A new Supreme Court ruling found that the venue of legal proceedings should be the one specified in a contract’s forum-selection clause in all by “extraordinary” and “most unusual” cases of public, but never private, interest.
The Supreme Court of the United States reviewed a lower court ruling in Atlantic Marine Construction Company, Inc. v. J-Crew Management, Inc. that revolved around a lawsuit of a withheld final payment from a general contractor to a subcontractor, and an attempt to move the case. The ruling, written by Justice Samuel Alito, found that a district-level judge should, as an “ordinary” course of business, transfer civil actions upon request as long as the destination court was agreed to by contract in a forum-selection clause. Only a rare public-interest matter should be considered to break from terms agreed to in such a clause.
“Motion to transfer based on a forum-selection clause should not consider arguments about the parties’ private interests,” Alito wrote in the unanimous decision. “When parties agree to a forum-selection clause, they waive the right to challenge the preselected forum as inconvenient or less convenient for themselves or their witnesses, or for their pursuit of the litigation.” The judge suggested that failure to honor the forum-selection clause in that way might encourage widespread venue-shopping and “gamesmanship.”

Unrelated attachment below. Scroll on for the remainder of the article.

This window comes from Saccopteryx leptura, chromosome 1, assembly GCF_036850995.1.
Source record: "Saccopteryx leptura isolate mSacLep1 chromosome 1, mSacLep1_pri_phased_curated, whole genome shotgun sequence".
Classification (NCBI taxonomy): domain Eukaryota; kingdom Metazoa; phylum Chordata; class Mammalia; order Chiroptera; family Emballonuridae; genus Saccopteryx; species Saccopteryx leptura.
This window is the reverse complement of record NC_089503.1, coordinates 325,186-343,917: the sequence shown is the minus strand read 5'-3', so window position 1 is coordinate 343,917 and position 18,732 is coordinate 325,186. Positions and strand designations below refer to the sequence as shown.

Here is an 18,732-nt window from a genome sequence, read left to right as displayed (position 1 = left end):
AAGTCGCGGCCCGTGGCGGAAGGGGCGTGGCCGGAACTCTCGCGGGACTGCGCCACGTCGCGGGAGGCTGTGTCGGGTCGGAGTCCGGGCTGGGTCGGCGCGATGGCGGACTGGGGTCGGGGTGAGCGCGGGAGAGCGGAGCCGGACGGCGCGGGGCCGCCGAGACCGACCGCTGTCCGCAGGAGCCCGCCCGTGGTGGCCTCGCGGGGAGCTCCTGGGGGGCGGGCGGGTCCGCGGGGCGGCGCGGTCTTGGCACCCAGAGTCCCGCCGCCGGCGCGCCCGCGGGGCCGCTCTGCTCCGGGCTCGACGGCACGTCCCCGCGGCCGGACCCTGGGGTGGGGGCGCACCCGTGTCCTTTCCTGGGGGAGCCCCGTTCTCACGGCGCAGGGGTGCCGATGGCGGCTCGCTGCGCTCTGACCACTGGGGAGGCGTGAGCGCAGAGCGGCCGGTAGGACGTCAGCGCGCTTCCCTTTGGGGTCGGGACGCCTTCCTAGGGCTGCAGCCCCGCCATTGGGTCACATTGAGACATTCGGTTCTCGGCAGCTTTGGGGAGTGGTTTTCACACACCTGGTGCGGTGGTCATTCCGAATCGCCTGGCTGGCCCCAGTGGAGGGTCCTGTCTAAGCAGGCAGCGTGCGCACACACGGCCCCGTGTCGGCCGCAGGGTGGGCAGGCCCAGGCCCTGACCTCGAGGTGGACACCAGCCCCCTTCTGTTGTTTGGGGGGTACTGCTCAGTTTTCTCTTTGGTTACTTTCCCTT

The Supreme Court also remanded the case back to the Court of Appeals for the Fifth Circuit to review whether any extraordinary public-interest factors were in play. The high court found none in its review. The American Subcontractors Association, which called the ruling a win for subcontractors, argued following the ruling that matters of public interest “most certainly would include the laws in the 24 states that limit the use of forum-selection clauses in construction.”
NACM Secured Transaction Services National Sales Representative Chris Ring noted such a case also drives home the deep importance of having credit, sales and upper management on the same page where specific details of contracts are concerned. Know and carefully consider the contract terms, especially when large dollar values are in play.
-Brian Shappell, CBA, CICP, NACM staff writer
Check back here on Thursday for legal deeper analysis of the Supreme Court’s decision.